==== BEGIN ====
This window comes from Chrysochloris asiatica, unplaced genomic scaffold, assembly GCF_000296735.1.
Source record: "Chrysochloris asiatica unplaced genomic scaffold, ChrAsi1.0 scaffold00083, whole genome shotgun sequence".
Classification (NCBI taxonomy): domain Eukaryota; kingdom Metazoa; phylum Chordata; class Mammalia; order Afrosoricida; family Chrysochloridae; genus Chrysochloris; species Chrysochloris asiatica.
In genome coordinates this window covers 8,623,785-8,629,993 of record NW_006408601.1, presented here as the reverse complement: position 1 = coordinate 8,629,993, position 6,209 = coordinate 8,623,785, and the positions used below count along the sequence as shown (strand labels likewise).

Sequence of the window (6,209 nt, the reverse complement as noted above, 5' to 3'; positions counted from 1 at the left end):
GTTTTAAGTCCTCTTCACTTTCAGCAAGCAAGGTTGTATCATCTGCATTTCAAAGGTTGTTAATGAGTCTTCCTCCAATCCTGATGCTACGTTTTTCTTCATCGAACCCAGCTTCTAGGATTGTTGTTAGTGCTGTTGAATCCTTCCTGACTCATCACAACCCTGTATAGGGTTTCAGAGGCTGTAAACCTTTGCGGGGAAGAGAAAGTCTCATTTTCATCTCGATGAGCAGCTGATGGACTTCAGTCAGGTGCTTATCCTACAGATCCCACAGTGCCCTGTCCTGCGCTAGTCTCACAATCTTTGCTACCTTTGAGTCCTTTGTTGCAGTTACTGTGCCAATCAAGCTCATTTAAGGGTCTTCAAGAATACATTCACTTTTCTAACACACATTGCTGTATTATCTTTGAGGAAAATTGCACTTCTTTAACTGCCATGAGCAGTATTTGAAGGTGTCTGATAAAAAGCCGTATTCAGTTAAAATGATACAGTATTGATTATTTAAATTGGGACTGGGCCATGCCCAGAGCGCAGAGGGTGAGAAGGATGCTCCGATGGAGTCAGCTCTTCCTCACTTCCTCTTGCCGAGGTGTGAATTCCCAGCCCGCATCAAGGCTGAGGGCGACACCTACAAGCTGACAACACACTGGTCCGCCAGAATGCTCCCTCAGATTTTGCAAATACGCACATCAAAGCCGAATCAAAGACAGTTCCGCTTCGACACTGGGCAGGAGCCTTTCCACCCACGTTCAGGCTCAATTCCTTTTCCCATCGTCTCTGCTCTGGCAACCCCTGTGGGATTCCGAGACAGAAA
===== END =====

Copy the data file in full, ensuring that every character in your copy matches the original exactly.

This window comes from Chrysochloris asiatica, unplaced genomic scaffold, assembly GCF_000296735.1.
Source record: "Chrysochloris asiatica unplaced genomic scaffold, ChrAsi1.0 scaffold00083, whole genome shotgun sequence".
Classification (NCBI taxonomy): domain Eukaryota; kingdom Metazoa; phylum Chordata; class Mammalia; order Afrosoricida; family Chrysochloridae; genus Chrysochloris; species Chrysochloris asiatica.
In genome coordinates this window covers 8,623,785-8,629,993 of record NW_006408601.1, presented here as the reverse complement: position 1 = coordinate 8,629,993, position 6,209 = coordinate 8,623,785, and the positions used below count along the sequence as shown (strand labels likewise).

Sequence of the window (6,209 nt, the reverse complement as noted above, 5' to 3'; positions counted from 1 at the left end):
GTTTTAAGTCCTCTTCACTTTCAGCAAGCAAGGTTGTATCATCTGCATTTCAAAGGTTGTTAATGAGTCTTCCTCCAATCCTGATGCTACGTTTTTCTTCATCGAACCCAGCTTCTAGGATTGTTGTTAGTGCTGTTGAATCCTTCCTGACTCATCACAACCCTGTATAGGGTTTCAGAGGCTGTAAACCTTTGCGGGGAAGAGAAAGTCTCATTTTCATCTCGATGAGCAGCTGATGGACTTCAGTCAGGTGCTTATCCTACAGATCCCACAGTGCCCTGTCCTGCGCTAGTCTCACAATCTTTGCTACCTTTGAGTCCTTTGTTGCAGTTACTGTGCCAATCAAGCTCATTTAAGGGTCTTCAAGAATACATTCACTTTTCTAACACACATTGCTGTATTATCTTTGAGGAAAATTGCACTTCTTTAACTGCCATGAGCAGTATTTGAAGGTGTCTGATAAAAAGCCGTATTCAGTTAAAATGATACAGTATTGATTATTTAAATTGGGACTGGGCCATGCCCAGAGCGCAGAGGGTGAGAAGGATGCTCCGATGGAGTCAGCTCTTCCTCACTTCCTCTTGCCGAGGTGTGAATTCCCAGCCCGCATCAAGGCTGAGGGCGACACCTACAAGCTGACAACACACTGGTCCGCCAGAATGCTCCCTCAGATTTTGCAAATACGCACATCAAAGCCGAATCAAAGACAGTTCCGCTTCGACACTGGGCAGGAGCCTTTCCACCCACGTTCAGGCTCAATTCCTTTTCCCATCGTCTCTGCTCTGGCAACCCCTGTGGGATTCCGAGACAGAAA